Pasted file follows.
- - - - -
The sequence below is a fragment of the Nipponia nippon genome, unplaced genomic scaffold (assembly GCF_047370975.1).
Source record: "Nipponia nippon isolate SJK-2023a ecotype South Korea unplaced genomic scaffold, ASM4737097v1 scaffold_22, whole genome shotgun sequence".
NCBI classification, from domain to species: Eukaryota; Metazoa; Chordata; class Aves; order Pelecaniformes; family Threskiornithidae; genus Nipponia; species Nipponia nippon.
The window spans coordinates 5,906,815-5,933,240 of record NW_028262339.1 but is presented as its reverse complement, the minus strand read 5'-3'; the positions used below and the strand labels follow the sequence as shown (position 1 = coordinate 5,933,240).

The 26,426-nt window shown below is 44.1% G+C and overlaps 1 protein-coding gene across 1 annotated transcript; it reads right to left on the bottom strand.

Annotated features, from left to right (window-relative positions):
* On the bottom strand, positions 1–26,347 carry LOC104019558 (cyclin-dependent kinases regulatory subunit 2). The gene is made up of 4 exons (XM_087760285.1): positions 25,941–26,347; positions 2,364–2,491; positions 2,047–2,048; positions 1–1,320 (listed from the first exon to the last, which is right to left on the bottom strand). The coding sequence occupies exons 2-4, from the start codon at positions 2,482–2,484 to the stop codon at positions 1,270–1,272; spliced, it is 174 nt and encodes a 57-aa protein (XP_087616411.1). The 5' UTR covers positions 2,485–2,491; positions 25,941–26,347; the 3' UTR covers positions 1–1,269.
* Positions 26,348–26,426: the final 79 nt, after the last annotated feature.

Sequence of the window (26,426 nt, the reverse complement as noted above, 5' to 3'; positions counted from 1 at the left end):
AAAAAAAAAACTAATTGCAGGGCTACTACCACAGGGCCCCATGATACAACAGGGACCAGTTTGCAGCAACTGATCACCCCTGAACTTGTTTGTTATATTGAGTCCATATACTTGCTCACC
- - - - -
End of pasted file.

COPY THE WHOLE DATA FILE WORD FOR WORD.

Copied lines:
The sequence below is a fragment of the Nipponia nippon genome, unplaced genomic scaffold (assembly GCF_047370975.1).
Source record: "Nipponia nippon isolate SJK-2023a ecotype South Korea unplaced genomic scaffold, ASM4737097v1 scaffold_22, whole genome shotgun sequence".
NCBI classification, from domain to species: Eukaryota; Metazoa; Chordata; class Aves; order Pelecaniformes; family Threskiornithidae; genus Nipponia; species Nipponia nippon.
The window spans coordinates 5,906,815-5,933,240 of record NW_028262339.1 but is presented as its reverse complement, the minus strand read 5'-3'; the positions used below and the strand labels follow the sequence as shown (position 1 = coordinate 5,933,240).

The 26,426-nt window shown below is 44.1% G+C and overlaps 1 protein-coding gene across 1 annotated transcript; it reads right to left on the bottom strand.

Annotated features, from left to right (window-relative positions):
* On the bottom strand, positions 1–26,347 carry LOC104019558 (cyclin-dependent kinases regulatory subunit 2). The gene is made up of 4 exons (XM_087760285.1): positions 25,941–26,347; positions 2,364–2,491; positions 2,047–2,048; positions 1–1,320 (listed from the first exon to the last, which is right to left on the bottom strand). The coding sequence occupies exons 2-4, from the start codon at positions 2,482–2,484 to the stop codon at positions 1,270–1,272; spliced, it is 174 nt and encodes a 57-aa protein (XP_087616411.1). The 5' UTR covers positions 2,485–2,491; positions 25,941–26,347; the 3' UTR covers positions 1–1,269.
* Positions 26,348–26,426: the final 79 nt, after the last annotated feature.

Sequence of the window (26,426 nt, the reverse complement as noted above, 5' to 3'; positions counted from 1 at the left end):
AAAAAAAAAACTAATTGCAGGGCTACTACCACAGGGCCCCATGATACAACAGGGACCAGTTTGCAGCAACTGATCACCCCTGAACTTGTTTGTTATATTGAGTCCATATACTTGCTCACC